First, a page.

Secure Internet Letterhead addresses the following goals:


Secure Internet Letterhead allows Web User Agents brand logo of a certificate issuer, subject and/or communit(ies) within a framework that establishes accountability and hence trustworthiness.


This requirement is applicable to Web User Agents that are capable of displaying bitmap graphics, and use a visual viewport to communicate trust information to users.

Good Practice

Web User Agents SHOULD be capable of presenting Secure Internet Letterhead in a manner that is not vulnerable to simulation by a content attack when the security conditions described in the requirement section below are met.


Web User Agents MUST NOT present Secure Internet Letterhead or present content in a manner that might be mistaken for Secure Internet Letterhead unless the logo information has been verified as being accredited by a trusted and trustworthy source.


The use of the PKIX Logotype extension within an X.509v3 certificate is preferred. In the case of a subject or community logo the certificate should at a minimum meet the level of trustworthiness established by the EV certificate guidelines.


Secure Internet Letterhead depends upon the SSL server certificate chain information and in particular the presence of a certificate issuer specific certificate policy extension OID for EV and a PKIX LOGOTYPE extension.



Secure Internet Letterhead addresses essentially the same use cases as for EV. The difference is that Secure Internet Letterhead provides a more direct connection to the frrame of reference in which the typical user evaluates trust decisions (i.e. brands as opposed to names).

As such the presentation of the Secure Internet Letterhead information requires certificate issuers to and make the utmost effort to ensure the reliability and trustworthiness of the information they present.

Attack resistance and limitations

Secure Letterhead logos may be ambiguous. A user may see the logo of brand A and confuse it for brand B. This leads to two distinct situations.

In the first case brand A is presented by a legitimate business which may or may not have the legal right to present itself in a manner that causes confusion. It is incumbent on brand B to chose a logo that is distinctive and defensible in the case that it is necessary to make a court challenge. It is incumbent on brand A to ensure that its choice of logo does not infringe on the rights of others.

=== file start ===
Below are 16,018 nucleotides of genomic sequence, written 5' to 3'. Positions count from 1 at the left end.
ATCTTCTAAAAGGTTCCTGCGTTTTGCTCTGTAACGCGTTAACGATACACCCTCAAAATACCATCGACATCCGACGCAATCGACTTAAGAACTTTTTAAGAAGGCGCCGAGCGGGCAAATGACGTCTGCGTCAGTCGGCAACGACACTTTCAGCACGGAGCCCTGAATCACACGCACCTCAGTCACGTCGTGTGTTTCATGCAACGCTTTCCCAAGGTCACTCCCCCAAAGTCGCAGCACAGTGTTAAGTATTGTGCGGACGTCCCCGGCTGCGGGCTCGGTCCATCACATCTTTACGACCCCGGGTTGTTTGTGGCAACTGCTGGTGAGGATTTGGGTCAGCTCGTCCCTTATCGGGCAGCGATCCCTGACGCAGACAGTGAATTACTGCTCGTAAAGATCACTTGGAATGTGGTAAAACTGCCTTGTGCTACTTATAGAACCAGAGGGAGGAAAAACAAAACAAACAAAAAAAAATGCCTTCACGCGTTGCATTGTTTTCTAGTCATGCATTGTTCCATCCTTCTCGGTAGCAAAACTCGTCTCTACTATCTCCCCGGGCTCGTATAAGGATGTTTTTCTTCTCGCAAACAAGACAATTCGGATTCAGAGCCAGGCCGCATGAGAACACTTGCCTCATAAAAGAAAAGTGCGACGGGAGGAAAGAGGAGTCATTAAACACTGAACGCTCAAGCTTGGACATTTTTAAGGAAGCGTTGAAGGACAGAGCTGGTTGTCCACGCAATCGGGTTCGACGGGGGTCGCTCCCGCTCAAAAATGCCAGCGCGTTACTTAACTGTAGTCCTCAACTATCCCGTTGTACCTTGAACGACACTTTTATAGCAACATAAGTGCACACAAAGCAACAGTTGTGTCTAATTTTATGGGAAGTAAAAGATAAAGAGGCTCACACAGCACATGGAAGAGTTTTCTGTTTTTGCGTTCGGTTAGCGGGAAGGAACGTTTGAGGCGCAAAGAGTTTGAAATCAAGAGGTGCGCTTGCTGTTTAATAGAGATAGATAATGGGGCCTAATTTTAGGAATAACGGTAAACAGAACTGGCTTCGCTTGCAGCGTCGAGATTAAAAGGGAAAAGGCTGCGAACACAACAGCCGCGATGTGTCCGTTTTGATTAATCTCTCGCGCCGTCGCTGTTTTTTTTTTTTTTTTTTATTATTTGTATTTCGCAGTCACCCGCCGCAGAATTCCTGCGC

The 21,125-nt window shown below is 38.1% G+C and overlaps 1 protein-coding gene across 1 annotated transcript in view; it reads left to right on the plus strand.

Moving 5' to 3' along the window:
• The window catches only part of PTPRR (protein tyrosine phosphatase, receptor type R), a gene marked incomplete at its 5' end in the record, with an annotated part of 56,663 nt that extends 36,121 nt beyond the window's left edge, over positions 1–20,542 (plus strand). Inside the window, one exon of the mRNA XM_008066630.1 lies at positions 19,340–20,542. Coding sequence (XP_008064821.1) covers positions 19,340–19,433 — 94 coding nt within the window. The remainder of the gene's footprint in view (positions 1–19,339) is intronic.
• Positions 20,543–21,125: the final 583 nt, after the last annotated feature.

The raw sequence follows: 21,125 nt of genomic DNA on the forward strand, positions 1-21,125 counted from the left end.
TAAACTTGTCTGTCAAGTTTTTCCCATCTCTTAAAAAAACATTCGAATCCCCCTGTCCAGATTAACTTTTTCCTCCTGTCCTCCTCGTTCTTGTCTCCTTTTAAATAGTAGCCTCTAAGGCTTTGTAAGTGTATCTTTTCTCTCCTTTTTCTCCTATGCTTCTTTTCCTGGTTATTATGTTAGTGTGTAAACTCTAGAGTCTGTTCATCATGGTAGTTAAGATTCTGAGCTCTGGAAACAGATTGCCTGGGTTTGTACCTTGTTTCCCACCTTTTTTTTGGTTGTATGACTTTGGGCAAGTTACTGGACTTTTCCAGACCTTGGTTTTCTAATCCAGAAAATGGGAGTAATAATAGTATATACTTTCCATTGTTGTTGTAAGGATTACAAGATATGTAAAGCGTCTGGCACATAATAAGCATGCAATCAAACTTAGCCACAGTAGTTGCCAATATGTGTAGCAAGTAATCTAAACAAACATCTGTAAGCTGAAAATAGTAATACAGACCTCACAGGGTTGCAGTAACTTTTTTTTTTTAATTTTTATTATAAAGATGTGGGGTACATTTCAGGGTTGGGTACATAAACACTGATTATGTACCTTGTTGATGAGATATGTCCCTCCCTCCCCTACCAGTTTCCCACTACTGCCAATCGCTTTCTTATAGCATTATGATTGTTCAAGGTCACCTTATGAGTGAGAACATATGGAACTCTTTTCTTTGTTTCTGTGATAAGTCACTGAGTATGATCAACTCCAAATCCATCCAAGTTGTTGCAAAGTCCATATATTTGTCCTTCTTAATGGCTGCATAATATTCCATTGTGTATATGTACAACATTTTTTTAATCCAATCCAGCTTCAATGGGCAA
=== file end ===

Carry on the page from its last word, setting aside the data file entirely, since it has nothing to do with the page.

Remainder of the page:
In the second case brand A is not a legitimate business and is impersonating brand B for an overt criminal purpose. The accreditation practices of the certificate issuer MUST be designed to ensure that there is a very high degree of probability that a party that makes such a fraudulent can be identified and held accountable.

Usability Effect

Expected User behavior

The expected user behavior is similar to that of EV except that:

* A first time user who decides that they require additional assurance MAY look at the secondary chrome dialogue to determine which community logos are presented. For example Alice may want to know if her bank is FDIC insured on her first visit but is unlikely to require this on subsequent visits. * A frequent visitor to the site MAY be expected to look for the letterhead as the primary indication that the intended site is being visited. * The letterhead concept is intended to be ubiquitous and apply to every mode of Internet communication.


As with EV, Secure Internet Letterhead does not mandate a user experience. It is however entirely possible to porovide a non-intrusive user experience.


The information provided by Secure Internet Letterhead is in addition to the information already provided in an X.509v3 certificate and not a substitute. Browsers designed for use by blind and partially sighted users should consider employing the existing X.509v3 subject and issuer information instead. Certificate issuers should provide an accessible means of entering community accreditation information.

Although the PKIX Logotype specification describes the presentation of audio instead of images the use of this information is problematic due to the lack of a consistent and comprehensive use of audible brands.